A Virginia legislator has proposed a bill that would add parents who refuse to affirm their child's gender identity or sexual orientation to the state's definition of child abuse and neglect.
Democrat Virginia Delegate Elizabeth Guzman told ABC affiliate 7News that she decided to introduce the bill after Gov. Glenn Youngkin's administration released guidelines limiting what teams transgender students can compete on and increasing the parental consent requirements for students who wish to change their name or preferred pronouns.
"If the child shares with those mandated reporters, what they are going through, we are talking about not only physical abuse or mental abuse, what the job of that mandated reporter is to inform Child Protective Services," Guzman said. "And then that's how everybody gets involved.
"There's also an investigation in place that is not only from a social worker but there's also a police investigation before we make the decision that there is going to be a CPS charge."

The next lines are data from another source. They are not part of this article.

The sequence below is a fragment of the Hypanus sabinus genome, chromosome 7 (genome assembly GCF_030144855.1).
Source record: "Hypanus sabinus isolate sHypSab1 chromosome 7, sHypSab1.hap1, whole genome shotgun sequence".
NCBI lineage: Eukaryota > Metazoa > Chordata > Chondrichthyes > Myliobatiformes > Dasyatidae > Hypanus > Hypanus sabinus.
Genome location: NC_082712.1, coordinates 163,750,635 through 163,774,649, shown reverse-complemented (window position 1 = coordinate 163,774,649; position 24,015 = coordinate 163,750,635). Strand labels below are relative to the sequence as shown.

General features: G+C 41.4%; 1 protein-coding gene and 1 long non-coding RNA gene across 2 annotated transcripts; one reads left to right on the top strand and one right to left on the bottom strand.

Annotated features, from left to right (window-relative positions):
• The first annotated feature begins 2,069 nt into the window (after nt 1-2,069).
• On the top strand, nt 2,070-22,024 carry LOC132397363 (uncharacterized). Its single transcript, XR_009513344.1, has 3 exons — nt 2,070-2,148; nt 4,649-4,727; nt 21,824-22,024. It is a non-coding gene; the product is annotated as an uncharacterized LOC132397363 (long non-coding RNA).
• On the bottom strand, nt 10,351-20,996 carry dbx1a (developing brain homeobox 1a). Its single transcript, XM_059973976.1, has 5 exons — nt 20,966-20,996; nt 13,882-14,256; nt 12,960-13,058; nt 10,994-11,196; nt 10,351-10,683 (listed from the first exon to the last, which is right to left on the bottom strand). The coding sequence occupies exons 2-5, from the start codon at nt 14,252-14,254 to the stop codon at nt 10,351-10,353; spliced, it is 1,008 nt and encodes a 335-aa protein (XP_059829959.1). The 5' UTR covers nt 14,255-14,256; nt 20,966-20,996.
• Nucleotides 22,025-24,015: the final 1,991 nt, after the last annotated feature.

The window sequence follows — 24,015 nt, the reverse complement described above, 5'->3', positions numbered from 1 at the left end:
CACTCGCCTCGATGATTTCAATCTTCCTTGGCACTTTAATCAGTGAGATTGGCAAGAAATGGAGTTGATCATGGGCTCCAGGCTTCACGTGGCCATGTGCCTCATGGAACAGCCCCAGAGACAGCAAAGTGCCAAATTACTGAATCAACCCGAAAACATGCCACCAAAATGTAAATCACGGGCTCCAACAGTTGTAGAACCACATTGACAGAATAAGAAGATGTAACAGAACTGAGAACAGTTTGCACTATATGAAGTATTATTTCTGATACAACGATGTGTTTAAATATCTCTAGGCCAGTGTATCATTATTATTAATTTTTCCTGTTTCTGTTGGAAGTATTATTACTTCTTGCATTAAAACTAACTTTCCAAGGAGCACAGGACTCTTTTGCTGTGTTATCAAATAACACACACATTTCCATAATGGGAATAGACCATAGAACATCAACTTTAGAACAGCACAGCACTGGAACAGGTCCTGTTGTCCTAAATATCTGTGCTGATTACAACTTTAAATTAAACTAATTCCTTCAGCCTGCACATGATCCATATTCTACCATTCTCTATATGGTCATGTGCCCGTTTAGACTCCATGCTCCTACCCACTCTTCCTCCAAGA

When asked what consequences parents could face, Guzman said, "Well, we first have to complete an investigation. It could be a felony, it could be a misdemeanor, but we know that CPS charge could harm your employment, could harm their education, because nowadays many people do a CPS database search before offering employment."
She also denied potential accusations that the legislation "is criminalizing parents," saying, "No, it's not. It's educating parents because the law tells you the do's and don'ts. So this law is telling you do not abuse your children because they are LGBTQ."
Guzman went on to say, when asked if the legislation infringes on religious beliefs, that "the Bible says to accept everyone for who they are. So that's what I tell them when they asked me that question, and that's what I will continue to tell people.
"You know, we all have a commitment to God and for those believers out there, we know that there's life after life, and there is going to be a conversation between that person and God and that's what we're after — to go by what the Bible says. It is not my job to judge anyone. It is my job to help people."
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